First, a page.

There are things we know and things we can prove scientifically. About 99% of the things we know are things we can’t quite prove without at least making some assumptions and some leaps of faith.
Using lots of analysis and lots of numbers, NYU statistician Aaron Brown argues that social science has yet to prove that social media is damaging to young people’s mental and emotional health. Fine. But that doesn’t change the fact that social media is damaging to young people’s mental and emotional health.
LIBERAL JOURNALISTS TRY TO BAN SOROS MILLIONS
If you know any significant number of teenagers, you know this is true. If you spend time on social media, you can roughly see why and how social media use would be both addictive and harmful.
If you read the news media, you’ve seen many studies claiming to “prove” the harm of social media. This is where skepticism comes in, because studies and science don’t prove things in the way the news media usually suggests. Here Professor Brown provides a good and useful corrective.
Social scientist Jonathan Haidt claims that research shows overwhelmingly that social media harms young people. Brown reviews the relevant research and concludes: “Not only does the evidence not support his claim about teenage health and mental health; it undermines it.”
(He also flatly claims that “using social media isn’t poison.” If Brown just means that literally, fine, but when we’re talking about mental health, that flat claim is questionable.)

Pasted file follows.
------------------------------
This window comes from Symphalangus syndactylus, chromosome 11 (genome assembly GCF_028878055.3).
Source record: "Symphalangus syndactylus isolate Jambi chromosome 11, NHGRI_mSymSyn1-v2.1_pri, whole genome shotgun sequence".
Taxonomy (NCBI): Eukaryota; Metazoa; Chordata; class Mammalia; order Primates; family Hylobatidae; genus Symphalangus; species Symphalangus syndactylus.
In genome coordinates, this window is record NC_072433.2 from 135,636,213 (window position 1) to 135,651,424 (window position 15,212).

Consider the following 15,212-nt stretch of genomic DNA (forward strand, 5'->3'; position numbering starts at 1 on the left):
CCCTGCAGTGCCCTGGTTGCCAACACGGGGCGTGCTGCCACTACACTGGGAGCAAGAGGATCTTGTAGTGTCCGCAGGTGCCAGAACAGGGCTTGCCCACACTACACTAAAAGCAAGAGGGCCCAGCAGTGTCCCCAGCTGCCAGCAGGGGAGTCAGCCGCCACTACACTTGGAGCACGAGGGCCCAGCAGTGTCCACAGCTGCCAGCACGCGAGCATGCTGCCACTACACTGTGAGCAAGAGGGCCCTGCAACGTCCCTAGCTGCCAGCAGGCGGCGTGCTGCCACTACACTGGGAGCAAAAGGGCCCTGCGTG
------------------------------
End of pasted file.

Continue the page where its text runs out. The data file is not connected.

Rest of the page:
If you read Brown’s entire magazine article, you’ll be more skeptical than you probably started with the widely held claim that “social media has been shown to harm children.”
But again, parents, school leaders, and counselors all know that social media can cause real emotional and mental damage, especially in children.
Brown’s skeptical argument, if it convinces you, shouldn’t change your parenting. Still, you shouldn’t give your kid a smartphone or allow your teen to access TikTok or browse Discord servers. You should also urge your children’s school to ban smartphones, discourage parents from providing them, and discourage all parents from leaving their children on social media.
CLICK HERE TO READ MORE FROM THE WASHINGTON EXAMINER
Brown’s reasoning and analysis should lead you to call for more and better research into the harms of social media. What Kind of Social Media Harms Children? What kind of children are most harmed by social media? What specific damage are we talking about? What remedies or safeguards are likely to work?
The lack of evidence of damage is a good reason to call for more research. Giving your child unrestricted access to social media is not a good reason.